From the Office of Congresswoman Nancy Pelosi

Congressional Leaders Write to President on Behalf of HIV/AIDS Funding

February 6, 2004

Washington, D.C. -- Leading congressional Democrats today called on the Bush Administration to adequately fund access to care, treatment and life saving medications for uninsured and under-insured people living with HIV/AIDS.

Under an ambitious new initiative, “Advancing HIV Prevention,” the Centers for Disease Control and Prevention (CDC) is promoting HIV testing with the goal of diagnosing Americans who are currently unaware that they are infected with HIV. However, the Bush Administration’s budget fails to provide resources for all the services in the Ryan White CARE Act to treat these newly diagnosed patients.

Ryan White CARE Act programs provide the foundation for therapies and services for low-income individuals with HIV and AIDS, including access to needed medications through the AIDS Drug Assistance Program.

The letter was signed by House Democratic Leader Nancy Pelosi, House Democratic Whip Steny Hoyer, Rep. Henry A. Waxman, Ranking Member of the Government Reform Committee, Rep. Barney Frank, Rep. Sherrod Brown, Ranking Member of the Energy and Commerce Subcommittee on Health, Rep. Donna M. Christensen, Chair of the Congressional Black Caucus Health Braintrust, Rep. Barbara Lee, Chair of the Congressional Black Caucus Task Force on Global HIV/AIDS, and Rep. Tammy Baldwin.

The following is the full text of the letter:

The Honorable Tommy G. Thompson
Secretary of Health and Human Services
U.S. Department of Health and Human Services
200 Independence Avenue, SW
Washington, DC 20201

Dear Mr. Secretary:

We are writing to ask you to ensure that the new initiative to increase HIV testing that is being sponsored by the Centers for Disease Control and Prevention (CDC) will not leave thousands of Americans with a diagnosis of HIV infection but without access to life-saving medications and medical care.

There is a gap between CDC’s public health efforts and the President’s budget for the Ryan White CARE Act. On one hand, CDC is promoting HIV testing in the hopes of diagnosing Americans who are currently unaware they are infected. This campaign will create new demand for HIV treatments and medical care. On the other hand, the President’s fiscal year 2005 budget asks for insufficient HIV/AIDS funding including less than one-sixth of the increase needed to ensure that all HIV-positive Americans have access to essential therapies.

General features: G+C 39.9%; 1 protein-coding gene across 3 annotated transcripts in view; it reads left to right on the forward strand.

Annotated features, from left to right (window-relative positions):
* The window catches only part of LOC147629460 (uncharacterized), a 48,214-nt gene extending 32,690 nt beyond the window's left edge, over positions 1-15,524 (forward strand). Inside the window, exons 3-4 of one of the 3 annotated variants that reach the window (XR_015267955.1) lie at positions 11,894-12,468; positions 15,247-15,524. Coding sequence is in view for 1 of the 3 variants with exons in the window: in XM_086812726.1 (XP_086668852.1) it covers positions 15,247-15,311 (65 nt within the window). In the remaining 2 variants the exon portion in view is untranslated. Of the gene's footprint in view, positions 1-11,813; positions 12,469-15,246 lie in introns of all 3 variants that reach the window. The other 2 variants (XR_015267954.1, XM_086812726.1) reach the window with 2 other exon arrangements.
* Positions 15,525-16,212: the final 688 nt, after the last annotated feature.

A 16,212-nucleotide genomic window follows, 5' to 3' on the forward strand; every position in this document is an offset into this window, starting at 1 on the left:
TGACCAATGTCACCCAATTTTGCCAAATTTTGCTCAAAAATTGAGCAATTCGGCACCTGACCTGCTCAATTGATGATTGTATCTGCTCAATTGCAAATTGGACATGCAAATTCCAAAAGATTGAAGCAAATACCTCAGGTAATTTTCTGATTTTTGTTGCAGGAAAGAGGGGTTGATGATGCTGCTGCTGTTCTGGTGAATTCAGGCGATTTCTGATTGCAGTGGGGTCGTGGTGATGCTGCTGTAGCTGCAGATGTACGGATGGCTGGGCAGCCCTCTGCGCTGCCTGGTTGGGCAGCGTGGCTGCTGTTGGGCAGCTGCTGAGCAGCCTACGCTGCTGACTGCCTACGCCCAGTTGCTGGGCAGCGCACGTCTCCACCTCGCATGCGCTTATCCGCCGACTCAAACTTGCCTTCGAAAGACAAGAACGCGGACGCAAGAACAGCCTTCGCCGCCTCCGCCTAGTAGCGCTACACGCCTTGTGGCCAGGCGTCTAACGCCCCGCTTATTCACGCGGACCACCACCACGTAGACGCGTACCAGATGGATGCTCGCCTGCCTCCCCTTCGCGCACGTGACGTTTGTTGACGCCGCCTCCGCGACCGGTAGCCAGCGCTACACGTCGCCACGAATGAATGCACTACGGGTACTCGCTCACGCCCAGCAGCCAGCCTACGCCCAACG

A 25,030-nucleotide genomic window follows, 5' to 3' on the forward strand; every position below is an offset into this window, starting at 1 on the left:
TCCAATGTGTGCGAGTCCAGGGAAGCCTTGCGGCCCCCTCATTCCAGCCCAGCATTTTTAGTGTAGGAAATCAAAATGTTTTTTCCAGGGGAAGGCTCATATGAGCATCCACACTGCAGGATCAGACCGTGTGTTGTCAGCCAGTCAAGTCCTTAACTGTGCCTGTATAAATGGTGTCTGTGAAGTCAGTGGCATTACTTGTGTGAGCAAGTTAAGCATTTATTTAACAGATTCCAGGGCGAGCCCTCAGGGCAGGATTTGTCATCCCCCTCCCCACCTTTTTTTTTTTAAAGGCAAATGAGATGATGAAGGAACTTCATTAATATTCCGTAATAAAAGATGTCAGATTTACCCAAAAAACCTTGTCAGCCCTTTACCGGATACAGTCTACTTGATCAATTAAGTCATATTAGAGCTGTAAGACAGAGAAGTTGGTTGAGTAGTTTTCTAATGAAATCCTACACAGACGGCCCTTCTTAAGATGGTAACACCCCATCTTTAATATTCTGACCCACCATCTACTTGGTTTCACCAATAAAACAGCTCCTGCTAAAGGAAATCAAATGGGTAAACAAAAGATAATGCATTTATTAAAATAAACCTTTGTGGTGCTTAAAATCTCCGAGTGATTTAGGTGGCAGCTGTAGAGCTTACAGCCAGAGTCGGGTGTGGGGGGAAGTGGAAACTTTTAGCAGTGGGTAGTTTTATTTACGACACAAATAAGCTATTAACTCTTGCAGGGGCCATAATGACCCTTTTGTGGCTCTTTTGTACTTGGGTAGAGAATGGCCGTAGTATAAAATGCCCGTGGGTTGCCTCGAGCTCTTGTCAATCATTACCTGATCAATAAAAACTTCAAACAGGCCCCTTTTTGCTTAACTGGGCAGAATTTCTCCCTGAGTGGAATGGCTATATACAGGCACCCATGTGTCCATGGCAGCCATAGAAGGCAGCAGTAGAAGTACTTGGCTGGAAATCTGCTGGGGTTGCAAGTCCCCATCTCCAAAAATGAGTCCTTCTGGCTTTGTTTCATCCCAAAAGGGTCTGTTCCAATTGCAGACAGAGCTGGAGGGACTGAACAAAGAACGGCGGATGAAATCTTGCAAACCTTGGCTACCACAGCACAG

This scenario is unacceptable. While CDC’s testing initiative may be important to slowing the spread of HIV, it should be matched by efforts to help those diagnosed with HIV to live longer, more productive lives. We urge you to intervene to assure that the President’s budget adequately funds the Ryan White CARE Act, including AIDS drug assistance.

CDC’s new initiative, called “Advancing HIV Prevention,” was launched in early 2003. The premise is simple: because Americans who do not know they are infected are believed to be more likely to pass HIV to others, improving the diagnosis of HIV has the potential to slow the course of the epidemic.1

To promote early detection, CDC is pursuing a wide and ambitious agenda. CDC is funding community-based organizations to test for HIV in non-medical settings such as correctional facilities and is leading a national campaign to encourage health care providers to offer routine HIV testing.2 The agency has already purchased and distributed 250,000 rapid HIV tests and has broadcast via satellite a series of educational programs to thousands of health care providers.3 The agency’s goal is to reduce the number of Americans who are unaware of being infected to less than 5% of all those who are infected.4

One important - but unaddressed - outcome of this initiative will be a marked increase in the demand for HIV treatment as new diagnoses are made. The CDC hopes to “ensure that every person with HIV infection has the opportunity to get tested, has access to state of the art medical care, and ongoing prevention services.”5 However, while the CDC plan will increase testing and diagnosis, the Administration has not made a corresponding commitment of resources to assure access to medication and primary medical care, under the Ryan White CARE Act, for those diagnosed through this initiative.

Congress passed the Ryan White CARE Act in 1990 to assure access to HIV/AIDS care for all Americans. Title I provides funds to areas hit the hardest by the HIV/AIDS epidemic for outpatient care and case management. Title II funds grants to states to improve the quality, availability, and delivery of health care for HIV-infected individuals. Title III funds nonprofit groups to provide primary care, early intervention, and capacity-building and planning services. Title IV provides funds to meet the special needs of women, infants, and children living with HIV.